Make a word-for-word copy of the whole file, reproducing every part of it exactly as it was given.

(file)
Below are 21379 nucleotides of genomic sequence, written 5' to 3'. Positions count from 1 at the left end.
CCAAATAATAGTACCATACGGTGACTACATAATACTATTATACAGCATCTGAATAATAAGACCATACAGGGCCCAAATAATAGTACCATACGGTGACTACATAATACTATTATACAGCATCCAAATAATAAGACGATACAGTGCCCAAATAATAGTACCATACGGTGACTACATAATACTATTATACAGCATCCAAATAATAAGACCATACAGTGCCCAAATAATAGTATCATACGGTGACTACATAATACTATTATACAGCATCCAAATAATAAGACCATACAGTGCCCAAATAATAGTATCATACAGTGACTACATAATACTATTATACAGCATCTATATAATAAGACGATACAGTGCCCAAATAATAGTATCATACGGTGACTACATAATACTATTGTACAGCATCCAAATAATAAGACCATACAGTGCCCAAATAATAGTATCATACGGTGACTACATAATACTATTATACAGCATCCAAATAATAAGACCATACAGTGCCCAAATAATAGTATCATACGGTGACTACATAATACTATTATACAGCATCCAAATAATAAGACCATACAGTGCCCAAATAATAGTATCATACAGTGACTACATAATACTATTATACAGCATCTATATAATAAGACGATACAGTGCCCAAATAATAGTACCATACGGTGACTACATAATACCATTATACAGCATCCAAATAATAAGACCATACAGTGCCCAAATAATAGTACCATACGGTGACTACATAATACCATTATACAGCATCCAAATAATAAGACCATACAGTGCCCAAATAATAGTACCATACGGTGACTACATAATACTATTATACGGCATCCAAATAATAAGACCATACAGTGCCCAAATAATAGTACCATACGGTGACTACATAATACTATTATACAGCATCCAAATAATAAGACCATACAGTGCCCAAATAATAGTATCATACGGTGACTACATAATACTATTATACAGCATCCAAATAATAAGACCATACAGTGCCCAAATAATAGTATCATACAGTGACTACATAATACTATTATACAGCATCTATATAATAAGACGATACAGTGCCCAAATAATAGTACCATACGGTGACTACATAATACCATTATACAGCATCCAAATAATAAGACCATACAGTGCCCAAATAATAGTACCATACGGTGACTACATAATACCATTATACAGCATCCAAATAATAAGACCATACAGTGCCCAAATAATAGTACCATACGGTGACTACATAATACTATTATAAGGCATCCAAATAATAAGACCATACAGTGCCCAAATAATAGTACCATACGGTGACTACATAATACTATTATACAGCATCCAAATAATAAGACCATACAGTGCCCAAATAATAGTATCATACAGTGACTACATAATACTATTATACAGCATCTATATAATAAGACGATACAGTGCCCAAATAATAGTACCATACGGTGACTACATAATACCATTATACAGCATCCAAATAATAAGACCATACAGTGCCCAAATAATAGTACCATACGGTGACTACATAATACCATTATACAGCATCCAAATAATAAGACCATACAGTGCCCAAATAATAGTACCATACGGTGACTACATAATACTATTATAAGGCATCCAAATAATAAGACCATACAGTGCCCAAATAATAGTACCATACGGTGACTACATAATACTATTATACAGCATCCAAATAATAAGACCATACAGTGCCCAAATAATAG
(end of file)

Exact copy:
Below are 21379 nucleotides of genomic sequence, written 5' to 3'. Positions count from 1 at the left end.
CCAAATAATAGTACCATACGGTGACTACATAATACTATTATACAGCATCTGAATAATAAGACCATACAGGGCCCAAATAATAGTACCATACGGTGACTACATAATACTATTATACAGCATCCAAATAATAAGACGATACAGTGCCCAAATAATAGTACCATACGGTGACTACATAATACTATTATACAGCATCCAAATAATAAGACCATACAGTGCCCAAATAATAGTATCATACGGTGACTACATAATACTATTATACAGCATCCAAATAATAAGACCATACAGTGCCCAAATAATAGTATCATACAGTGACTACATAATACTATTATACAGCATCTATATAATAAGACGATACAGTGCCCAAATAATAGTATCATACGGTGACTACATAATACTATTGTACAGCATCCAAATAATAAGACCATACAGTGCCCAAATAATAGTATCATACGGTGACTACATAATACTATTATACAGCATCCAAATAATAAGACCATACAGTGCCCAAATAATAGTATCATACGGTGACTACATAATACTATTATACAGCATCCAAATAATAAGACCATACAGTGCCCAAATAATAGTATCATACAGTGACTACATAATACTATTATACAGCATCTATATAATAAGACGATACAGTGCCCAAATAATAGTACCATACGGTGACTACATAATACCATTATACAGCATCCAAATAATAAGACCATACAGTGCCCAAATAATAGTACCATACGGTGACTACATAATACCATTATACAGCATCCAAATAATAAGACCATACAGTGCCCAAATAATAGTACCATACGGTGACTACATAATACTATTATACGGCATCCAAATAATAAGACCATACAGTGCCCAAATAATAGTACCATACGGTGACTACATAATACTATTATACAGCATCCAAATAATAAGACCATACAGTGCCCAAATAATAGTATCATACGGTGACTACATAATACTATTATACAGCATCCAAATAATAAGACCATACAGTGCCCAAATAATAGTATCATACAGTGACTACATAATACTATTATACAGCATCTATATAATAAGACGATACAGTGCCCAAATAATAGTACCATACGGTGACTACATAATACCATTATACAGCATCCAAATAATAAGACCATACAGTGCCCAAATAATAGTACCATACGGTGACTACATAATACCATTATACAGCATCCAAATAATAAGACCATACAGTGCCCAAATAATAGTACCATACGGTGACTACATAATACTATTATAAGGCATCCAAATAATAAGACCATACAGTGCCCAAATAATAGTACCATACGGTGACTACATAATACTATTATACAGCATCCAAATAATAAGACCATACAGTGCCCAAATAATAGTATCATACAGTGACTACATAATACTATTATACAGCATCTATATAATAAGACGATACAGTGCCCAAATAATAGTACCATACGGTGACTACATAATACCATTATACAGCATCCAAATAATAAGACCATACAGTGCCCAAATAATAGTACCATACGGTGACTACATAATACCATTATACAGCATCCAAATAATAAGACCATACAGTGCCCAAATAATAGTACCATACGGTGACTACATAATACTATTATAAGGCATCCAAATAATAAGACCATACAGTGCCCAAATAATAGTACCATACGGTGACTACATAATACTATTATACAGCATCCAAATAATAAGACCATACAGTGCCCAAATAATAG